FLORENCE, Ky. — An organization that has been one of the leaders in COVID-19 testing in northern Kentucky announced the closing of some of its testing sites.

While there is still a demand for getting tested, one Gravity Diagnostics leader said that demand is far less than it has been in the past, and the company is ready to move on, at least for now.

What You Need To Know

  • Gravity Diagnostics is closing two COVID-19 testing sites in northern Kentucky

  • The company became a leader in COVID-19 testing in the area after coming to Covington last year

  • The director of field services says the demand for testing is much less now than it was then

  • He says the company can quickly pivot back to testing if it needs to

The only thing that stopped Mario Rodriguez from getting his test on Monday was showing up after the Florence Mall testing site had already closed for the day. Rodriguez described his symptoms.

“Cough and a little body pain,” he said.

Rodriguez still has time to come back and get the test he needs, but not a whole lot of time.

Gravity Diagnostics sites are now testing far fewer people than they were during the winter months. (Spectrum News 1/Sam Knef)

Gravity Diagnostics announced it’s closing the Florence site, as well as its testing site in Covington, on June 29.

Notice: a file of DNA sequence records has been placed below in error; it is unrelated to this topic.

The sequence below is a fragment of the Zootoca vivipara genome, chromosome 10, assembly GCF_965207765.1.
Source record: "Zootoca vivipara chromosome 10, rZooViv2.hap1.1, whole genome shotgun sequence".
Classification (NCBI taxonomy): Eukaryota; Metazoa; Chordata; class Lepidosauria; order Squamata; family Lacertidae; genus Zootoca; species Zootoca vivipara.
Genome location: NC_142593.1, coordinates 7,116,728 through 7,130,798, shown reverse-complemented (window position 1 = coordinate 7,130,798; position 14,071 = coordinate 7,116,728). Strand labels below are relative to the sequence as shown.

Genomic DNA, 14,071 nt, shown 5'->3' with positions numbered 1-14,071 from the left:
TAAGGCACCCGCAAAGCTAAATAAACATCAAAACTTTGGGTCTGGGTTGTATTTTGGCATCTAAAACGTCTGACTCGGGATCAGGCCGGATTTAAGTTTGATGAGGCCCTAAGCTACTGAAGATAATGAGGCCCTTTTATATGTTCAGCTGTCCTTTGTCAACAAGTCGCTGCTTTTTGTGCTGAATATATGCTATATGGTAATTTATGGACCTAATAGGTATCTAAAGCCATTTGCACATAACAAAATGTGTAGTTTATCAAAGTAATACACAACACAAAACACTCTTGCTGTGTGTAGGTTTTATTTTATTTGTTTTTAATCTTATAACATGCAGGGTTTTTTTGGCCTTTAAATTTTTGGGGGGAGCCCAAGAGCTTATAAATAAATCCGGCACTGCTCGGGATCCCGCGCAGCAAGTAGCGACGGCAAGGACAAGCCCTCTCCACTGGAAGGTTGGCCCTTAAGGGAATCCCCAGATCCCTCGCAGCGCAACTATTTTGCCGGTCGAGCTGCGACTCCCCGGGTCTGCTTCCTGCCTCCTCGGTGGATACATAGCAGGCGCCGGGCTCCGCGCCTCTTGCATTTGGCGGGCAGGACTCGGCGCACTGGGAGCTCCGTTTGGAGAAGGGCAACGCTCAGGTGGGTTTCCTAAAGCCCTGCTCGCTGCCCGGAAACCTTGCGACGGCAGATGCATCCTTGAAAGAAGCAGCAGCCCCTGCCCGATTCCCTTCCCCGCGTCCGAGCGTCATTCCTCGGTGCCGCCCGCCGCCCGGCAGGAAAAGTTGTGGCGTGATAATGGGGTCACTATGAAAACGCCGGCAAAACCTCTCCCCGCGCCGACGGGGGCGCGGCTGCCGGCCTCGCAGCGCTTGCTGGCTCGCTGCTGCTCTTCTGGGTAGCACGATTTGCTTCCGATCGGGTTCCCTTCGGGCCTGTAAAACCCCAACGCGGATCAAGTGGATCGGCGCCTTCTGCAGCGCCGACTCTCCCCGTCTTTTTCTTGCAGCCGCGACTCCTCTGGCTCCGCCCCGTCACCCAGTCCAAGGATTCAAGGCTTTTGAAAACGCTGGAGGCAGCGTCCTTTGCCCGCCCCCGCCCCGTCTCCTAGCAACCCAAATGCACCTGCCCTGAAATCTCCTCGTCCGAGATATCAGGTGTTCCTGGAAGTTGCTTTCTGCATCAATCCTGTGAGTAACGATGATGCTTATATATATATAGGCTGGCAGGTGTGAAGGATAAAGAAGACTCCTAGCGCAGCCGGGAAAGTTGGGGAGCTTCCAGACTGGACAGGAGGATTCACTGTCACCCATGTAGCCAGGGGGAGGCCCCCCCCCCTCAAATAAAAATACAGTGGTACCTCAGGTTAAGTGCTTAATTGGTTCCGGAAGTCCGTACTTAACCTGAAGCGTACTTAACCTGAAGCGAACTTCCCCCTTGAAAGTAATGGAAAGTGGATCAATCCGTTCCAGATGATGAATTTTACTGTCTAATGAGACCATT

Director of Field Services Jeff Wellens said several factors are at play.

A lot more people are vaccinated, while a lot less are getting hospitalized with COVID-19 than when the company started in Covington. Additionally, at-home testing kits are more plentiful, and current variants of the virus are less potent than Omicron.

In Covington specifically, the demolition of the former IRS building adjacent to the testing site is a factor as well. Wellens said there have also been changes to the state funding the company receives.

Most of all though, he said, not nearly as many people are coming to get tested.

“The need, the demand has diminished,” Wellens said.

Wellens said, at its peak in February, Gravity Diagnostics was testing about 2,000 people a day. Now it’s about 200.

“I don’t know if there’s an acceptable comfort level people are accepting now. I think the notion of risk is far less concerning as we all experienced a year ago,” he said. “We all kind of want the pandemic to move on, and allow us to move on with our normal lives.”

The company will continue to offer at-home testing kits, but Rodriguez said, in his opinion, those aren’t as convenient as quickly driving through.

“This is the problem. This is a good place, and it’s quick for the result. People need to know if they have COVID or not, you know,” he said. “I would prefer it to stay open, not close.”

The company was able to quickly pivot its focus to COVID testing when it came to Covington.

While closing these sites will allow it to put more focus on other areas, Wellens said should the need arise for more testing if case numbers shoot up again, the company has a proven model it can activate, and won’t hesitate to do so.